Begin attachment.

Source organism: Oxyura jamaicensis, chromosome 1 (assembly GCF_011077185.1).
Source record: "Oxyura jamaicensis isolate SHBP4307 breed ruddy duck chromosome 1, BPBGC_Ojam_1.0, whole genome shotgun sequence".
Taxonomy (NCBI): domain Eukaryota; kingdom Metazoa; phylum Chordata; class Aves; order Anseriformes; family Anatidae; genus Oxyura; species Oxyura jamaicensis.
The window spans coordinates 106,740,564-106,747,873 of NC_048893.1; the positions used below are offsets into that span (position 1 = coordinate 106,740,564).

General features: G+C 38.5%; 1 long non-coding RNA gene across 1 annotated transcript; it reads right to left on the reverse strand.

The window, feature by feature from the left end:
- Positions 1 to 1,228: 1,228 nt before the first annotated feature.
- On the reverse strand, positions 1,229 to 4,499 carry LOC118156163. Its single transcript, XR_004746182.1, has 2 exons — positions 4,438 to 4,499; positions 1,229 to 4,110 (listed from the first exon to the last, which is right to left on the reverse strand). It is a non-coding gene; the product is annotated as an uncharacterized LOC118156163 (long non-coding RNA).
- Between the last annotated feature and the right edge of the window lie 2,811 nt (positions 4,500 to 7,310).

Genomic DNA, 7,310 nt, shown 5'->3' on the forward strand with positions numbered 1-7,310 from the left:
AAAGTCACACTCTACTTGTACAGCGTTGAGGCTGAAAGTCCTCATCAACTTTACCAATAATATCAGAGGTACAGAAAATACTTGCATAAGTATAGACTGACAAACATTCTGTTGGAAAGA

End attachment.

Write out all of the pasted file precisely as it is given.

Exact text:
Source organism: Oxyura jamaicensis, chromosome 1 (assembly GCF_011077185.1).
Source record: "Oxyura jamaicensis isolate SHBP4307 breed ruddy duck chromosome 1, BPBGC_Ojam_1.0, whole genome shotgun sequence".
Taxonomy (NCBI): domain Eukaryota; kingdom Metazoa; phylum Chordata; class Aves; order Anseriformes; family Anatidae; genus Oxyura; species Oxyura jamaicensis.
The window spans coordinates 106,740,564-106,747,873 of NC_048893.1; the positions used below are offsets into that span (position 1 = coordinate 106,740,564).

General features: G+C 38.5%; 1 long non-coding RNA gene across 1 annotated transcript; it reads right to left on the reverse strand.

The window, feature by feature from the left end:
- Positions 1 to 1,228: 1,228 nt before the first annotated feature.
- On the reverse strand, positions 1,229 to 4,499 carry LOC118156163. Its single transcript, XR_004746182.1, has 2 exons — positions 4,438 to 4,499; positions 1,229 to 4,110 (listed from the first exon to the last, which is right to left on the reverse strand). It is a non-coding gene; the product is annotated as an uncharacterized LOC118156163 (long non-coding RNA).
- Between the last annotated feature and the right edge of the window lie 2,811 nt (positions 4,500 to 7,310).

Genomic DNA, 7,310 nt, shown 5'->3' on the forward strand with positions numbered 1-7,310 from the left:
AAAGTCACACTCTACTTGTACAGCGTTGAGGCTGAAAGTCCTCATCAACTTTACCAATAATATCAGAGGTACAGAAAATACTTGCATAAGTATAGACTGACAAACATTCTGTTGGAAAGA